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Mainstream parties ignore youth power

The Grand Old Party may be fielding bachchas like Milind Deora and Sachin Pilot to re-brand itself as the party of ? and for ? the young. But care to guess which party has the highest number of candidates between the age of 25 and 40?
PTI | By Indrajit Hazra, New Delhi
PUBLISHED ON APR 25, 2004 02:58 AM IST

The Grand Old Party may be fielding bachchas like Milind Deora and Sachin Pilot to re-brand itself as the party of  — and for — the young. But care to guess which party has the highest number of candidates between the age of 25 and 40? With 109 candidates in the under-41 category, the honours go to the youthful BSP. The SP also has a healthy flow of  young blood with 57 under-41s in the poll fray. The Congress, rather surprisingly for many, finds itself ahead of the BJP by fielding 34 candidates in the same category. (The BJP has 32). But as if to reassure us that stereotypes have their value, the party of Rahul Gandhi and Jyotiraditya Scindia also has the highest number of candidates above the age of 70 — 26 of them. The BJP follows with 18 septuagenarians — two of them being the PM and his deputy.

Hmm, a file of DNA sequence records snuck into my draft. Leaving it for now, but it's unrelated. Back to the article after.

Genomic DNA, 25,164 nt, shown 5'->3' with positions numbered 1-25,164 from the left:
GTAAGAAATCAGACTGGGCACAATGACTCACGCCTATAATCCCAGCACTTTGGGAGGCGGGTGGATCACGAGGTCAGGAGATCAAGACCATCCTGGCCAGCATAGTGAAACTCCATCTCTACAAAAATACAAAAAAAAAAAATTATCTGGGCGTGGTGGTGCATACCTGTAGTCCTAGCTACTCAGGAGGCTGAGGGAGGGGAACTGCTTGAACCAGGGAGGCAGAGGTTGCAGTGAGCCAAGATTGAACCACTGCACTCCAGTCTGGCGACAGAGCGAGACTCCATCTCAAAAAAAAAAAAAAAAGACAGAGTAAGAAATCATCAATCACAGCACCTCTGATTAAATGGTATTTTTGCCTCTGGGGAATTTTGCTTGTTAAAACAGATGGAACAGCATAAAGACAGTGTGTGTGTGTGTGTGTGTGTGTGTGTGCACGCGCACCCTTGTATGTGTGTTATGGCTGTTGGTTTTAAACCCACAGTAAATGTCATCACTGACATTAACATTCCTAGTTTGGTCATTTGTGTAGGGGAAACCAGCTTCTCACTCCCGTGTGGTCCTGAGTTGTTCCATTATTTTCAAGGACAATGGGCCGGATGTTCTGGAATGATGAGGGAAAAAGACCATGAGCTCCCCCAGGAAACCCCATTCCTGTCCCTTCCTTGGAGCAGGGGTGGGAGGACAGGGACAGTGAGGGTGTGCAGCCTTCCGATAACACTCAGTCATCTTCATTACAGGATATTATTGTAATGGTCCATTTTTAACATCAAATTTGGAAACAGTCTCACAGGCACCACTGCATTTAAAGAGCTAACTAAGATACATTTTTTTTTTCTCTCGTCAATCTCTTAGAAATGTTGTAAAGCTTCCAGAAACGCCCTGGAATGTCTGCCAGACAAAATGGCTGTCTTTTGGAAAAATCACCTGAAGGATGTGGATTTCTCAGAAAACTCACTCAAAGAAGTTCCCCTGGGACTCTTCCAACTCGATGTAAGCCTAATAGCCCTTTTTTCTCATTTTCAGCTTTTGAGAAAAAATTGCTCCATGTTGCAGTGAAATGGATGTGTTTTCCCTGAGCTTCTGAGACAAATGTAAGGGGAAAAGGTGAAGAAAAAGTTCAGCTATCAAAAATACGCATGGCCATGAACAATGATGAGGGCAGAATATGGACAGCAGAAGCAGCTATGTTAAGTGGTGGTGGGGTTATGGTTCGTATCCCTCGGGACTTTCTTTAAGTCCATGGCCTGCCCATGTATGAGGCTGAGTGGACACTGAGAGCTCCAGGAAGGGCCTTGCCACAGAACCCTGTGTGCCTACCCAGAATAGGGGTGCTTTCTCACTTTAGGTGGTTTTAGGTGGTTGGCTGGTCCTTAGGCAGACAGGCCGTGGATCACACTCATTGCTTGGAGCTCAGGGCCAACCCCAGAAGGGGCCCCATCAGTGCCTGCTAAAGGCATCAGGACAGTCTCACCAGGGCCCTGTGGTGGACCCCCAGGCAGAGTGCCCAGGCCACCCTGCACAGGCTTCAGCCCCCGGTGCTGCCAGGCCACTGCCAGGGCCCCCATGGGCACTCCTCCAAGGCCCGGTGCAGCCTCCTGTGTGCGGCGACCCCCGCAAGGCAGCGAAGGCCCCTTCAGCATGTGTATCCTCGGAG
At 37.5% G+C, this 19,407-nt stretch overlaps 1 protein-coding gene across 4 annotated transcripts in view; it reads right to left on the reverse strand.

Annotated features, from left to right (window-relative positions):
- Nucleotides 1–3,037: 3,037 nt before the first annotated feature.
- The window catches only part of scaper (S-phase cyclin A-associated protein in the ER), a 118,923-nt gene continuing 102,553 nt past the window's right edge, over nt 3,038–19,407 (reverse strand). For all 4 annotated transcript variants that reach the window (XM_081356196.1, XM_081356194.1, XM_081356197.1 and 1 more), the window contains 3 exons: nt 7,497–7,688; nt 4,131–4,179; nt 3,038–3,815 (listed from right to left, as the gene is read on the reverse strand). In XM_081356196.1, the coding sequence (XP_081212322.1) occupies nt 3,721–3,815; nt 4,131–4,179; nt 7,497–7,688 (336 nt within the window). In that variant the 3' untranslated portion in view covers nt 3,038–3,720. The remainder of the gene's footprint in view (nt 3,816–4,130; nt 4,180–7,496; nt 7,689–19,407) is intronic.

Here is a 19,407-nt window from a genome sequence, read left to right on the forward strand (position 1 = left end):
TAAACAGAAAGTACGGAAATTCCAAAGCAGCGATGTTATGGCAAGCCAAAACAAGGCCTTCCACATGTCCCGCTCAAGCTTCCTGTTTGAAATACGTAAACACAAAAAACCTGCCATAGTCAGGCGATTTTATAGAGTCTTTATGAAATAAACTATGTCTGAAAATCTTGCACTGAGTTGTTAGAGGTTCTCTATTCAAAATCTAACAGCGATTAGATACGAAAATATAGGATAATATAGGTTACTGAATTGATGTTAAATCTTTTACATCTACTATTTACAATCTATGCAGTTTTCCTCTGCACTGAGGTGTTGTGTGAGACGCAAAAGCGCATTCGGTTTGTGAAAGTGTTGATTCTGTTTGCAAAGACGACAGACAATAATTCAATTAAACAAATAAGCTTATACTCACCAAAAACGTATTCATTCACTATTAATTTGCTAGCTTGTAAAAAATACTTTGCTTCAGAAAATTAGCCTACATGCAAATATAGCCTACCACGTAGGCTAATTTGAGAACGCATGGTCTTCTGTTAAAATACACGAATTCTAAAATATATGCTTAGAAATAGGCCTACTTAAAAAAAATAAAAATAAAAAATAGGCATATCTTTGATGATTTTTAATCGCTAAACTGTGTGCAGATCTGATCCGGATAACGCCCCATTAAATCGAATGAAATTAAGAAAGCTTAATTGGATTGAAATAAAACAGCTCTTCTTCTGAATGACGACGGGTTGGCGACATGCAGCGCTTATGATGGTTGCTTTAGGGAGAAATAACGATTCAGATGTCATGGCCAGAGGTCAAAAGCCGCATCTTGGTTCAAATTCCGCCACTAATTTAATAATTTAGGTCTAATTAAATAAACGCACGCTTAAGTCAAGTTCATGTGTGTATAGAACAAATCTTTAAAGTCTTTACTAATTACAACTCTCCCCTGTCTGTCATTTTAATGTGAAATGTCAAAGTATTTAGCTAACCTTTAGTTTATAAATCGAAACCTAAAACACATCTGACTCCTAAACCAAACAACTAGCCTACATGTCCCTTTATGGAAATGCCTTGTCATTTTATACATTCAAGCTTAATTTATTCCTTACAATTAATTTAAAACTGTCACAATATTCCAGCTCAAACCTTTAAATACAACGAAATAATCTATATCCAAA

‘Political youthfulness’ can, of course, be stretched up to the mid-50s. The maximum number of candidates between the age of 41 and 55 belongs to the BJP (137). The BSP, with 119, and the Congress with 116, follow the chronologically-friendly trail. One explanation why the Left isn’t too full of vim these days could be explained by the fact that the combined forces of the CPI, CPI(ML) and CPI(M) have only 30 under-41 candidates.

So is it a case of more youngsters the merrier? The BJP’s Manabendra Shah, contesting from Tehri Garhwal, certainly doesn’t think so. A sprightly man of 83, he knows that elections are never  only about numbers.

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